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Sunday, October 30, 2016

Ultima (Proxima #2)Ultima by Stephen Baxter
My rating: 4 of 5 stars

This one was a satisfying end to the duology as long as we go along with the premise that the past is always full of options and the future always ends in death.

I'm talking universal death under the theory that there is a finite number of universes in a multi-verse, meaning that somewhere along the line the bubble is going to pop when it runs up against the wall. It's a very fascinating theory and it even makes a ton of sense because infinite is a very irrational number.

So what does this mean for this story? It means that none of us have as long as we think we have. It's the universal equivalent of random death. It can happen at any time. It can even happen to whole universes at any time.

This is scary. It also means that the story frame of massively parallel intelligences toying around with space-time effects in order to tweak the universe's beginnings or any small factor afterward is really just a last-ditch effort to find a way out of the exploding-bubble mess.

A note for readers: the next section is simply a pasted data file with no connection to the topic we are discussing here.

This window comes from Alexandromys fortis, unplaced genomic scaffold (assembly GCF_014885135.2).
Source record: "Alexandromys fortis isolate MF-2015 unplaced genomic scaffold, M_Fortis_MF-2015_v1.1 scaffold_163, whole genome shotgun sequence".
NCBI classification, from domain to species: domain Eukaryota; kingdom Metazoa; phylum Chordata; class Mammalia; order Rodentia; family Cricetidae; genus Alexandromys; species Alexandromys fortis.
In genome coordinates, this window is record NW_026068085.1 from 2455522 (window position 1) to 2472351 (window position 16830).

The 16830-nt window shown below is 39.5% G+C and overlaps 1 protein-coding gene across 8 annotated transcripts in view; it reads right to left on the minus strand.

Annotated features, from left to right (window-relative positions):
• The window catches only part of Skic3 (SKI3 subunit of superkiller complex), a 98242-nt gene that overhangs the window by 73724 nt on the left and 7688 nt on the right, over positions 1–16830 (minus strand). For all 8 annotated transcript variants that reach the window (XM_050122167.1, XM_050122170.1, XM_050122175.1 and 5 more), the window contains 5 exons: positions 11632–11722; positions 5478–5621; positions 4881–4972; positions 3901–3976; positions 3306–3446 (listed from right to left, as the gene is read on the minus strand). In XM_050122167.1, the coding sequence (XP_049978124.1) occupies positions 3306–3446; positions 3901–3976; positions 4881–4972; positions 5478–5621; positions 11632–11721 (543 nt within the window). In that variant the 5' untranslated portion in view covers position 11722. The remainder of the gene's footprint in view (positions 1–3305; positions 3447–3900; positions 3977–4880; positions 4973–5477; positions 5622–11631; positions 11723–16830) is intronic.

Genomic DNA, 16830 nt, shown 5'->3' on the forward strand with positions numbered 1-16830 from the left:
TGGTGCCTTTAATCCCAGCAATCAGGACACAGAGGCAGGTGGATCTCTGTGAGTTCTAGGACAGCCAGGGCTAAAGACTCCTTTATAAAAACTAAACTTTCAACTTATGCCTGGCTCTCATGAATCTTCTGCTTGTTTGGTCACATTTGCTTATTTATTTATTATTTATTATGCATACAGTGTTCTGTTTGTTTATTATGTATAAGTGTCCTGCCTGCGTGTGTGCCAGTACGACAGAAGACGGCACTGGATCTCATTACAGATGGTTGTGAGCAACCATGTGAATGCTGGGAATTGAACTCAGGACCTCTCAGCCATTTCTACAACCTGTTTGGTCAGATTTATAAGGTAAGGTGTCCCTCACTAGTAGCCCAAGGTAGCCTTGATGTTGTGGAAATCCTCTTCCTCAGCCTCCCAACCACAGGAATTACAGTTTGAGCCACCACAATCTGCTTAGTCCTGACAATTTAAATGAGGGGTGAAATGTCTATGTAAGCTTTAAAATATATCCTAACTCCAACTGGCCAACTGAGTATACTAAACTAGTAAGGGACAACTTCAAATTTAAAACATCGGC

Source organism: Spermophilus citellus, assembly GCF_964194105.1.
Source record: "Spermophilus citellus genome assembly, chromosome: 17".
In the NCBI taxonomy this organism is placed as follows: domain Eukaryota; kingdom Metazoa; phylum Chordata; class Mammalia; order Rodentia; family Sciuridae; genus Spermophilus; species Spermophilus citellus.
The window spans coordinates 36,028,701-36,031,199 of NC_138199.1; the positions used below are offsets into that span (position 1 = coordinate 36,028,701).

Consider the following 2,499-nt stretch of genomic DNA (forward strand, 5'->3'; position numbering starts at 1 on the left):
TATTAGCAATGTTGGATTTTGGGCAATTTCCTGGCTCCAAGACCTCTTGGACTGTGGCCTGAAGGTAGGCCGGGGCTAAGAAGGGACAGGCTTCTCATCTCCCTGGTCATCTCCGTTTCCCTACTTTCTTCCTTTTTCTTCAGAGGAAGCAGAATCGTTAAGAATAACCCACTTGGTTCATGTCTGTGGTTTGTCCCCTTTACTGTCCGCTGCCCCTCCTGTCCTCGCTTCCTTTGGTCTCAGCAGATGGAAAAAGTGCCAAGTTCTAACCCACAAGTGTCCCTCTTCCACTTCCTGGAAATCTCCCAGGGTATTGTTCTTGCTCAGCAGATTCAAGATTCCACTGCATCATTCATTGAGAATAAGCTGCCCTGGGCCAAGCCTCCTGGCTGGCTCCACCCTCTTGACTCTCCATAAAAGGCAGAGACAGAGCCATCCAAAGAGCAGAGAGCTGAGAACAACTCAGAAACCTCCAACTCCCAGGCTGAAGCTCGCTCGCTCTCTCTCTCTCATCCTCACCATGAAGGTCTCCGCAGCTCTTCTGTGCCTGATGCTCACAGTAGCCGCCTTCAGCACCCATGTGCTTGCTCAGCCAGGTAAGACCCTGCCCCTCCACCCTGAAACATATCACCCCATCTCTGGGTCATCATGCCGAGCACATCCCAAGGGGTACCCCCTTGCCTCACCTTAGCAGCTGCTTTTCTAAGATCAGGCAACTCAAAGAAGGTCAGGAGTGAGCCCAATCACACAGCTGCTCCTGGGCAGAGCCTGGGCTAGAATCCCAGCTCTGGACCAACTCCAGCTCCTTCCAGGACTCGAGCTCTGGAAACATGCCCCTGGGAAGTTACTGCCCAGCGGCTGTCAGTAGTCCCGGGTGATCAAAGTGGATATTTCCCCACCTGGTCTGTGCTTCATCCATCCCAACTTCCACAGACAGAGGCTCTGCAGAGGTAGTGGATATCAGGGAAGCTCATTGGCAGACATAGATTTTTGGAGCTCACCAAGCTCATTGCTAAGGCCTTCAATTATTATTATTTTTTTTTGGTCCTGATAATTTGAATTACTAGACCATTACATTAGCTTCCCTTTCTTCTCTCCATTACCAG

On a human scale, we were introduced to weird things happening such as alternate timelines re-writing the universe with the exception of the people going through the Hatches on these remote planets, each of whom remember everything about their old universe.

In this novel, the whole alternate timeline angle is taken all the way, giving us a Roman Empire that never ended, an Incan civilization that succeeded and colonized worlds, too. Each one is just another subtle tweak attempting to give humanity that one small glimmer of hope, that tiny little edge.

So what's the real theme of the novel, then? Curiosity is really big. So is the simplicity of wanting a journey. None of it is easy, of course, and it's a real trip to see Roman Legionnaires get pummeled by the Incans, but the real treat has got to be the inclusion of the AIs.

I don't know. The novel sets out to demonstrate tons of options that always narrow down to the last single choice, or no choice. He succeeds perfectly.

Me, personally? I think it's a perfect expression of fatalism. No hope. Surrounded by endless hope, super-intelligences dreaming up new realities, and yet, all of it is for nothing. It's rather scary.

Good book, but still rather scary.

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